BOMB 100 Summer 2007

100 Summer 2007
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Interviews

Mamma Andersson by Christian Hawkey

Brooklyn poet Christian Hawkey and Swedish painter Mamma Andersson begin this correspondence with a rumination on memory, architecture, and turtles.

Béla Tarr by Fionn Meade
Tarr01 Body

“This eternity stuff is definitely very important for me. The days are passing, time is running; we will die, everybody has just one life. That’s why it’s very important how this life is going. The quality of this life. We are not in the church, where people are told lies.”

Péter Nádas by Davis Kovacs
Nadas1 Body

A scholar not only of literature, but of culture, horticulture, and above all the human body and its communications, Nádas presents a picture of temperament and elegance in the great tradition of the European intellectual.

Joe Zucker by Chuck Close
Zucker01 Body

“I have diversity in my work, but I also have control of it. I rarely paint things that I like.”

Benedict Mason by George Steel
Mason01B Body

“My dream was a synchronized sound of present, absent, and distant musicians choreographed across the audience via the elaborate placement and movements of the performers in the whole building.”

Kate Valk by David Salle & Sarah French
Valk03 Body

“I worked at Shepherd-Pratt mental hospital, and I liked to take my name tag off and maybe be confused for one of the patients.”

Kara Walker by Matthea Harvey
Kara Walker 1

I’ve been thinking about Kara Walker’s work for a long time. Two years ago, a bleeding barn from one of her watercolors appeared in one of my poems. 

Howard Norman by Susan Shreve
Norman01 Body

“In my novels, when two people finally get together, finally are able to declare a love for each other, finally able to live together, it’s because they have exhausted all negative possibilities.”

First Proof

Dorchie by Ed Park

This First Proof contains the story “Dorchie.”

In My Yoke Skirt by Diane Williams

This First Proof contains the story “In My Yoke Skirt.”

More Zeus Bits by Anne Carson

This First Proof contains a series of “Zeus” poems.

What Happened Between Us by Rivka Galchen

This First Proof contains the story “What Happened Between Us.”

Incantations: Songs, Spells and Images by Mayan Women by Ambar Past

Essay by Ambar Past. Contributions by Mikaela Días Días, Xpetra Ernándes, Sluz Hernández, Manwela Kokoroch, Rosa López Kómes, Loxa Jiménes Lópes, Roselia Montoya, Xunka’ Utz’utz Ni’, Antel Péres Ok’il, Munda Tostón, María Tzu, and María Xila.

The Life Room by Jill Bialosky

This First Proof contains the an excerpt from the novel The Life Room.

Artists On Artists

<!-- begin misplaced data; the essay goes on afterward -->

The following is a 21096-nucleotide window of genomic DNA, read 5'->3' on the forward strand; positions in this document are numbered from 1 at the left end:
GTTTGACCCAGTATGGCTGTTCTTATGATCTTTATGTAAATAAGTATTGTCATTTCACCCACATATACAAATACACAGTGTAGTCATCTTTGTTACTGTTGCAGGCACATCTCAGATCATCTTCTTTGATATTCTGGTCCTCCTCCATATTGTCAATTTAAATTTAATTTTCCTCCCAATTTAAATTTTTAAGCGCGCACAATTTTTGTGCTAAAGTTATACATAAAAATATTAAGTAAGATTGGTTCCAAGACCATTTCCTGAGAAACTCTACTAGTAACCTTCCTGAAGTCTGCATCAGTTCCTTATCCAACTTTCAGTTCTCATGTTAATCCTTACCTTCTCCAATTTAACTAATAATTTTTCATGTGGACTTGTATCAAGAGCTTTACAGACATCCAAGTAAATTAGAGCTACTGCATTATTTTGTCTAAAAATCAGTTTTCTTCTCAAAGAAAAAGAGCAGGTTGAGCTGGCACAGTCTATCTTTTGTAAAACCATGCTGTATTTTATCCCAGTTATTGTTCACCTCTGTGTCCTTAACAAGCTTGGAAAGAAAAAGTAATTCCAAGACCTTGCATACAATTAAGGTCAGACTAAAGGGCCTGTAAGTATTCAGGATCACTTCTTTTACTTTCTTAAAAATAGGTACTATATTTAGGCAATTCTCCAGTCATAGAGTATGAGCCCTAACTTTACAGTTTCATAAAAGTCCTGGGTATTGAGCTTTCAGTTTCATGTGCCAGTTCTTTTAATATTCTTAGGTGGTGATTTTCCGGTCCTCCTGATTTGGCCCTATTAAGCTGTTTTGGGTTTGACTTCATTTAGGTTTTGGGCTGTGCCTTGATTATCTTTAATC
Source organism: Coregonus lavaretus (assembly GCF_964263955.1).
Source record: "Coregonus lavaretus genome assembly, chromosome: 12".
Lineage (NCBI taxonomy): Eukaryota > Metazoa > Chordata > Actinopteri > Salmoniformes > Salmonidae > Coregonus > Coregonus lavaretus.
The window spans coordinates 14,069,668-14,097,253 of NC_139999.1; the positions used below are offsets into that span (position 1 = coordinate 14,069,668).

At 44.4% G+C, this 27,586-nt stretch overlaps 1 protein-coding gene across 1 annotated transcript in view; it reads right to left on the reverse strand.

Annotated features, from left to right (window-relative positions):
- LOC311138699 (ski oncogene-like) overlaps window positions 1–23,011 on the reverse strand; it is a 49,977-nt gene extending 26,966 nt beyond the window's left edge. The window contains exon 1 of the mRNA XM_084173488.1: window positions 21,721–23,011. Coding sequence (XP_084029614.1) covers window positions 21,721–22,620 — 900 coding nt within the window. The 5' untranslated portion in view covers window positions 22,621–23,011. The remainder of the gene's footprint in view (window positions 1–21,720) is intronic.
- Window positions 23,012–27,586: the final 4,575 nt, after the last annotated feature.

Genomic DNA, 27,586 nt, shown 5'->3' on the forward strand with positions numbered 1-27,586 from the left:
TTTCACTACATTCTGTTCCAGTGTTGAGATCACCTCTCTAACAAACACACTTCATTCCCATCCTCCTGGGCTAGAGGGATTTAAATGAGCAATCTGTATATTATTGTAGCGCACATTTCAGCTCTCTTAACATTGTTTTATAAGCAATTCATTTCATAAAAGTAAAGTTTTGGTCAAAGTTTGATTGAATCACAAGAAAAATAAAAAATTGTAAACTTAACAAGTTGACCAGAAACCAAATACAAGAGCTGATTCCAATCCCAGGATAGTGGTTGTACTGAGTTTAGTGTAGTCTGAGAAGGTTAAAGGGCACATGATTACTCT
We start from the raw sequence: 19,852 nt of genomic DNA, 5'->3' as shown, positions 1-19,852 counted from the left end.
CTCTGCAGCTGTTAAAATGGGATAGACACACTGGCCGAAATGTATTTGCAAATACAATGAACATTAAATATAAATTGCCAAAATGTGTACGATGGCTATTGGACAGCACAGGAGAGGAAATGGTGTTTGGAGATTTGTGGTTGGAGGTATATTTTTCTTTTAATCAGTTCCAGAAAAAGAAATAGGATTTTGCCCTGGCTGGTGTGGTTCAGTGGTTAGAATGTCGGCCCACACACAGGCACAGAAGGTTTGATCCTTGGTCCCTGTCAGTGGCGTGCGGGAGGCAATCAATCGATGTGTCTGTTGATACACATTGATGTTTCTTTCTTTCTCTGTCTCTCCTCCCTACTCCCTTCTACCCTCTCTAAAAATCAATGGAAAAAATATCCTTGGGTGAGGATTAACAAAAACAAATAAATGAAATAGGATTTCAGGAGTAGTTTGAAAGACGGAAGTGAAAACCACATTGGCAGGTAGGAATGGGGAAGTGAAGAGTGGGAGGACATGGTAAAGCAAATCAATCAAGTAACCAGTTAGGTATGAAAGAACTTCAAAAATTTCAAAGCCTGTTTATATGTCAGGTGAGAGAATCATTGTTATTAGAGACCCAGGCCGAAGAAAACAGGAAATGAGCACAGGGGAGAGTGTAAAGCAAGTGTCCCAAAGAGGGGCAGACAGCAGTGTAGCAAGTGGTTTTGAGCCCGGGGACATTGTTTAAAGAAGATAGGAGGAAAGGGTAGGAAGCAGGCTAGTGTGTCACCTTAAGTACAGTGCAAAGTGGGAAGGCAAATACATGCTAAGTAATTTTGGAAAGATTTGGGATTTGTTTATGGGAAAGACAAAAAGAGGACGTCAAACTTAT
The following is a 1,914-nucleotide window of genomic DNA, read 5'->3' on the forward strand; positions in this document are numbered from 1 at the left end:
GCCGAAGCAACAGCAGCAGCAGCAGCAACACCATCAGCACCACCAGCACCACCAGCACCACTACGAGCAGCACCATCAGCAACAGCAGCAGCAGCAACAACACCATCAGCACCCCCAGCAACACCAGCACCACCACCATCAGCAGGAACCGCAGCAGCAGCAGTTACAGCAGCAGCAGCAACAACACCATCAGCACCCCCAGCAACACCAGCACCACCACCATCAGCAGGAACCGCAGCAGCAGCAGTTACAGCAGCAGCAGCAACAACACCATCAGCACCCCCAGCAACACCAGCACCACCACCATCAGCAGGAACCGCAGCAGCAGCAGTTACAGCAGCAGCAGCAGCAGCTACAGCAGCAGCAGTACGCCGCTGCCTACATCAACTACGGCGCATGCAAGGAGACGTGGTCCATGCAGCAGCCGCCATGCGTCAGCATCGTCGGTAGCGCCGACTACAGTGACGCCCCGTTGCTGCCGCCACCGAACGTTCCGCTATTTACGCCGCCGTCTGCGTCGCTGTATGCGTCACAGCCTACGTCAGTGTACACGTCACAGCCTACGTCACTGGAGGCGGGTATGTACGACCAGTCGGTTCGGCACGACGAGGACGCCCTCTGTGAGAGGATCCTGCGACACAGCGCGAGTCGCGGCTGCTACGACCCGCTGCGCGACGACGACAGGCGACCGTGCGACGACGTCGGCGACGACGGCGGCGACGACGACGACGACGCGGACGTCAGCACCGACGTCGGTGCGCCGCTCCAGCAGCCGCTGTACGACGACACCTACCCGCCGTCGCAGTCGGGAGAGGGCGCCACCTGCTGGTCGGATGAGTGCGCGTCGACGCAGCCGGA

Pam Lins by Rochelle Feinstein

Rochelle Feinstein on how contradictory values and techniques drive the paintings and sculptures of Pam Lins.

Robbie Conal by Steve Earle
Conal 01

Steve Earle on how Robbie Conal’s satirical, defiantly political drawings involve a constant process of teaching and learning.

Nicola López by Trevor Paglen
Lopez 03

Trevor Paglen on how Nicola López’s jumbled cityscapes reflect the “Anthropic” age we live in.

Editor's Choice

Bas Jan Ader’s Please Don’t Leave Me & In Search of the Miraculous: Bas Jan Ader Discovery File by Nato Thompson

Swallowed by the ocean in 1975 at age 33, the artist Bas Jan Ader emerges in the 21st century as a popular sensation, and it is not surprising.

Sharp? Monk? Sharp! Monk! by Steve Holtje
​Elliott Sharp

Sharp is a top-notch avant-garde guitarist whose main musical styles are far from bebop, but this disc of tunes by bop legend Thelonious Monk is not some hipster’s ironic desecration of iconic material.

Visible Language, Fluxus Issues by Saul Ostrow
Visible Language

I have come across a double find: first, a special two-part issue of the journal Visible Languageon Fluxus, edited by Fluxus historian Owen Smith and Fluxus artist Ken Friedman; and second, no less exhilarating, the journal itself. 

Fred Willman’s Why Mascots Have Tales: The Illinois High School Mascot Manual by Brian McMullen
Fred Willman

In the summer of ’99, after I failed to land an unpaid docent gig at the Art Institute of Chicago, I fell into an internship (paid!) with Rick Valicenti, a weird and brilliant artist and graphic designer based in Barrington, Illinois (where the high school’s sports teams are the Broncos and the Fillies). 

CAConrad’s Deviant Propulsion by Kendall Grady
Deviant Propulsion

CAConrad’s first book is a voracious projectile, cutting desire and dissidence into bite-size servings: eat me.

Masha Tupitsyn’s Beauty Talk & Monsters by Jeanine Herman
Beauty Talk

If Art is the sedimented history of human misery, as Adorno said, it can also be the consolation prize for a broken heart. 

Chris Marker: Staring Back by Lucy Raven
Chris Marker 01

“In another time I guess I would have been content with filming girls and cats. 

Museum of Bad Art Rejection Collection Auction by Kerry Folan
​Jack Owen

Every two years (or three, or four—it really all depends), the Museum of Bad Art in Dedham, Massachusetts, holds an eagerly anticipated Rejection Collection Auction. 

David Levine’s Bauerntheater by Aaron Cedolia & Geoffrey Scott
Bauerntheater

“The chasm between contemporary art and theater is a topic of perpetual amazement to CiNE. 

The Cats of Mirikitani by Nell McClister
​Jimmy Tsutomu Mirikitani 04

Even more extraordinary than the putative subject of Linda Hattendorf’s debut documentary, an elderly homeless artist, is the fact that Hattendorf started aiming her camera at him long before September 11, 2001.